Meta to increase price of Quest 2 VR headset by $100

In Virtual Reality News

July 27, 2022 – Meta has this week announced that starting in August, its Meta Quest 2 Virtual Reality (VR) headset will cost USD $399.99 and USD $499.99 for the 128GB and 256GB versions respectively. Alongside these changes, the company will also be increasing the prices for Meta Quest 2 accessories and refurbished units.

According to Meta, it is making the change in order to help the company to continue to invest for the long term and keep driving the VR industry forward, as well as to further help nurture the company’s own VR ecosystem, which includes hardware, games, and research and development projects.

Meta cited rises in the cost of making and shipping its products as part of the reason for the increase, but by adjusting the price of the Quest 2, the company can continue to grow its investment in research and new product development that is helping to push the VR industry further.

In a blog post on the matter, Meta stated: “VR’s momentum is undeniable. From gaming and productivity to fitness and beyond, VR has become increasingly popular as it positively impacts the ways we work, play, and connect with each other. People have spent over [USD] $1 billion on Meta Quest apps, helping to fuel developers’ businesses as they deliver the games and experiences that make VR great.”

As part of the price rise, the company has offered would-be buyers a seemingly conciliatory deal that will allow them to download the popular VR rhythm game Beat Saber at no additional cost for 14 days following activation of their new headset. This offer will only apply to people who purchase a new Meta Quest 2 from August 1, 2022 through December 31, 2022 and activate their device before January 31, 2023 using an account that does not already have Beat Saber enabled.

Later this year, Meta will be launching its high-end headset, Project Cambria, and the company plans to ship new generations of Meta Quest after that. Meta highlighted that at its Reality Labs Research division, there are teams dedicated to advancing the state of the art in VR displays, audio, lifelike avatars, haptics, wrist-based interfaces, and more. Plus, the company noted that it has a robust lineup of exciting content and gaming titles coming to the Quest 2, including: Ghostbusters VR, Among Us VR, The Walking Dead: Saints & Sinners – Chapter 2: Retribution, BONELAB, and NFL PRO ERA—VR’s first officially-licensed NFL game. Obviously, funding all of this R&D, as well as hardware and software development comes at a cost, and Meta is likely looking for ways to recuperate some of that expense.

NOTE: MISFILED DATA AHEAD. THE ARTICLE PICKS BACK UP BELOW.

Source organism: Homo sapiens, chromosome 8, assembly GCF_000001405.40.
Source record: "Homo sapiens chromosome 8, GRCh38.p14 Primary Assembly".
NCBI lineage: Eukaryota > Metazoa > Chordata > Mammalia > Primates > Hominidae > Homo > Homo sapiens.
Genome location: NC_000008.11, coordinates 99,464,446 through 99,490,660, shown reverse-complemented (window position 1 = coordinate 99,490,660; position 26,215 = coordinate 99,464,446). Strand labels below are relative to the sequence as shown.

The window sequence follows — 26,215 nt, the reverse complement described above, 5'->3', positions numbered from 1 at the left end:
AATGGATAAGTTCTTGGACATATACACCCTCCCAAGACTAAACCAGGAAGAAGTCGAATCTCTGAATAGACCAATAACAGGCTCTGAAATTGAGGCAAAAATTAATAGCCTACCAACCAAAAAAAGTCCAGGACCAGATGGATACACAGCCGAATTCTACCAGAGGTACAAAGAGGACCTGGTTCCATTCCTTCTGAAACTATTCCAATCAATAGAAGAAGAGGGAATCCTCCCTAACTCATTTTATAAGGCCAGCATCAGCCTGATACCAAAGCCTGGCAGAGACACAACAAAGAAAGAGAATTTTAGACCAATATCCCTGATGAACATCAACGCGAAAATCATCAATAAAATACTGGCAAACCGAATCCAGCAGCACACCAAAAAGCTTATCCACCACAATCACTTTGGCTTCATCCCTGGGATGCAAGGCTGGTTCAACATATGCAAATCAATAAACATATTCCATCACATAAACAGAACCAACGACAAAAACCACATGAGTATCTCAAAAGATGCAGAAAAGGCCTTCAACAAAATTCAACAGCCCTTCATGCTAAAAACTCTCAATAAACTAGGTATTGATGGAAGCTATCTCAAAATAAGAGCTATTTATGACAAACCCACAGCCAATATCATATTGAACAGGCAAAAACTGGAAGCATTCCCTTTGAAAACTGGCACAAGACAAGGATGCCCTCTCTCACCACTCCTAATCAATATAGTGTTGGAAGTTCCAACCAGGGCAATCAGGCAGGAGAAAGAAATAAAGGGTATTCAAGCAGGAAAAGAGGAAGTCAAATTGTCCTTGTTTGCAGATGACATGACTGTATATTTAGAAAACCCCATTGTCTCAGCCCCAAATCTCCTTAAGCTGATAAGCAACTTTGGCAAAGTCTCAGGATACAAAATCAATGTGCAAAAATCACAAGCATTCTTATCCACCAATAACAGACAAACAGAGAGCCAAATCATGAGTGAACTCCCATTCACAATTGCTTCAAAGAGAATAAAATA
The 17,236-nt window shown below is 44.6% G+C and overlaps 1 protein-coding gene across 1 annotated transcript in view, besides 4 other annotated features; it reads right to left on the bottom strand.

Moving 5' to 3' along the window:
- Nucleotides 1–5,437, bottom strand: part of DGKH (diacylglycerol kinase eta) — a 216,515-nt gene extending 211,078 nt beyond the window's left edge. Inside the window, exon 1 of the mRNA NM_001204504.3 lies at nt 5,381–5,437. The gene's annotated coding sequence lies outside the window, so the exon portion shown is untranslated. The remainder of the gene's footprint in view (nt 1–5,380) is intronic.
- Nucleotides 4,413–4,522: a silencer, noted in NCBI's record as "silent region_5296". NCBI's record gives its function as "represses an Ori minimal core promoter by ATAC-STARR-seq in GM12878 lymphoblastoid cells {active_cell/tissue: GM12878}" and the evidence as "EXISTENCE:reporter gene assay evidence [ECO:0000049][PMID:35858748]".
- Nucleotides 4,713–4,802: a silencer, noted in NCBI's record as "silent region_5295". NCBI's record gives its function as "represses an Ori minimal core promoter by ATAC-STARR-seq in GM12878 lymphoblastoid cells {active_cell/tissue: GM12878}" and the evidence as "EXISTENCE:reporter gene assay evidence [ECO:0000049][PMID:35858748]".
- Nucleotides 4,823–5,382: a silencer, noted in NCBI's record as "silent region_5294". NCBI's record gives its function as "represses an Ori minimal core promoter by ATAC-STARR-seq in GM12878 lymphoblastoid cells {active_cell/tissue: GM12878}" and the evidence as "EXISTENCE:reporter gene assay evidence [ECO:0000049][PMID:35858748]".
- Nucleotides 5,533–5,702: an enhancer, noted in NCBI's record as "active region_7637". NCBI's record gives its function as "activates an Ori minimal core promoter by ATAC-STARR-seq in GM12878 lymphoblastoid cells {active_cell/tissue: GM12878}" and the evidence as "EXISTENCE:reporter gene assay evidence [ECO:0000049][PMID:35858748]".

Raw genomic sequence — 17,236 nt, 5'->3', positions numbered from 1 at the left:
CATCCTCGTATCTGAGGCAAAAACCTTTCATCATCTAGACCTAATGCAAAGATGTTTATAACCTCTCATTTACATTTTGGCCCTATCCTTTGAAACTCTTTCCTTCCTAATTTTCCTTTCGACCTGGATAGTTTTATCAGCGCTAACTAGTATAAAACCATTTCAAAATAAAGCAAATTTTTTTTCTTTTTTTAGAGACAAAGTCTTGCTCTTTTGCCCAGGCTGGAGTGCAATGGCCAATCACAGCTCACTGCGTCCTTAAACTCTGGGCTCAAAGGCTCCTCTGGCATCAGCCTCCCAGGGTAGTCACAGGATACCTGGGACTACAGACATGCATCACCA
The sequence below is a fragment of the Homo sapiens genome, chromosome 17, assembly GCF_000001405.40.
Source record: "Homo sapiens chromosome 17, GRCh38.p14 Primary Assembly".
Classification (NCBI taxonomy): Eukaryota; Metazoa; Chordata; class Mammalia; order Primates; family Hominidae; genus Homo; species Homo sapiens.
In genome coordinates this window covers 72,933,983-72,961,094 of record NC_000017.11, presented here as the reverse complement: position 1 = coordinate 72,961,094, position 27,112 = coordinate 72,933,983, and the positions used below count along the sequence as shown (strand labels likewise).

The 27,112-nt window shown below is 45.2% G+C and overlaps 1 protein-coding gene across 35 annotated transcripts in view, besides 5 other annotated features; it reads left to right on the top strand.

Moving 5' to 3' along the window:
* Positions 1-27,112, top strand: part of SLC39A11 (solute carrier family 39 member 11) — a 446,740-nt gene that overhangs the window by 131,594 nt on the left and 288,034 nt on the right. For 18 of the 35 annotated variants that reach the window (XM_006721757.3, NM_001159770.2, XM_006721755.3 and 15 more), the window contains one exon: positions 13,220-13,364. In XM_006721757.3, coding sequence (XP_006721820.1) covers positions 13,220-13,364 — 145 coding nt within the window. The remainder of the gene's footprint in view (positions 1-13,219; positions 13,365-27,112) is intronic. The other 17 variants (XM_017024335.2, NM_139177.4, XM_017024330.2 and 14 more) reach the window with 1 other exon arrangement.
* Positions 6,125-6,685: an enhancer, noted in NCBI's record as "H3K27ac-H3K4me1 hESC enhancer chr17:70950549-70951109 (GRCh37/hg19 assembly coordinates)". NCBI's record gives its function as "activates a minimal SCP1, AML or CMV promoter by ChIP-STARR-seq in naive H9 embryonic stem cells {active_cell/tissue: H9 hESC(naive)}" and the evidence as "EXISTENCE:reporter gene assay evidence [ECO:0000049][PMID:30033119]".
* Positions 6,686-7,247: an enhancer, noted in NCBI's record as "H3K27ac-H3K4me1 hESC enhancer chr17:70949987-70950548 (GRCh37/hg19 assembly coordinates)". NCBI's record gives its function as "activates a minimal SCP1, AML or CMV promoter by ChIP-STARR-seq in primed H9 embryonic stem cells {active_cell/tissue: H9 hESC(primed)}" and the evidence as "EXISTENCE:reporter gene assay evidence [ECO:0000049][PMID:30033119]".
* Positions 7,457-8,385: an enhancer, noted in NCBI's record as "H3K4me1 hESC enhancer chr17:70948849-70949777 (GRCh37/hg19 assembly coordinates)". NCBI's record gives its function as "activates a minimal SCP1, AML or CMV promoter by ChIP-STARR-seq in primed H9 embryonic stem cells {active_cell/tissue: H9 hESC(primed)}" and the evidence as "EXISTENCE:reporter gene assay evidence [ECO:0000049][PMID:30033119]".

After launching in October 2020, analysts suggested in June 2022 that the company had sold 14.8 million Quest 2 units in the 20 months that the device had been on sale. Averaging out at just under 750,000 devices a month, this extra $100 that the company is charging per device could obviously help, but is unlikely to really dent the billions of dollars Meta has already spent in building its VR ecosystem.

Still, even with these pricing changes, Meta argues that the Quest 2 still continues to be “the most affordable VR headset with a comparable feature set on the market.” And to be fair to Meta, the rollout of software updates has been fairly constant, and many of the updates in the last year have offered major improvements to the user experience and interface, from hand tracking and Air Link to Meta Horizon Home. The doesn’t plan on stopping with these updates either and noted: “We’ll continue shipping exciting new software updates to improve our products on a regular basis.”

The company’s post concluded: “Now’s the right time for us to double down on our efforts to push the state of the art forward. We’ll continue working alongside the developers, early adopters, and die-hard fans who play and build for VR every day, and we can’t wait to keep sharing the work we’re doing at Reality Labs on the road to the metaverse.”

Image / video credit: Meta / YouTube

About the author

Sam Sprigg

Sam is the Founder and Managing Editor of Auganix. With a background in research and report writing, he has been covering XR industry news for the past seven years.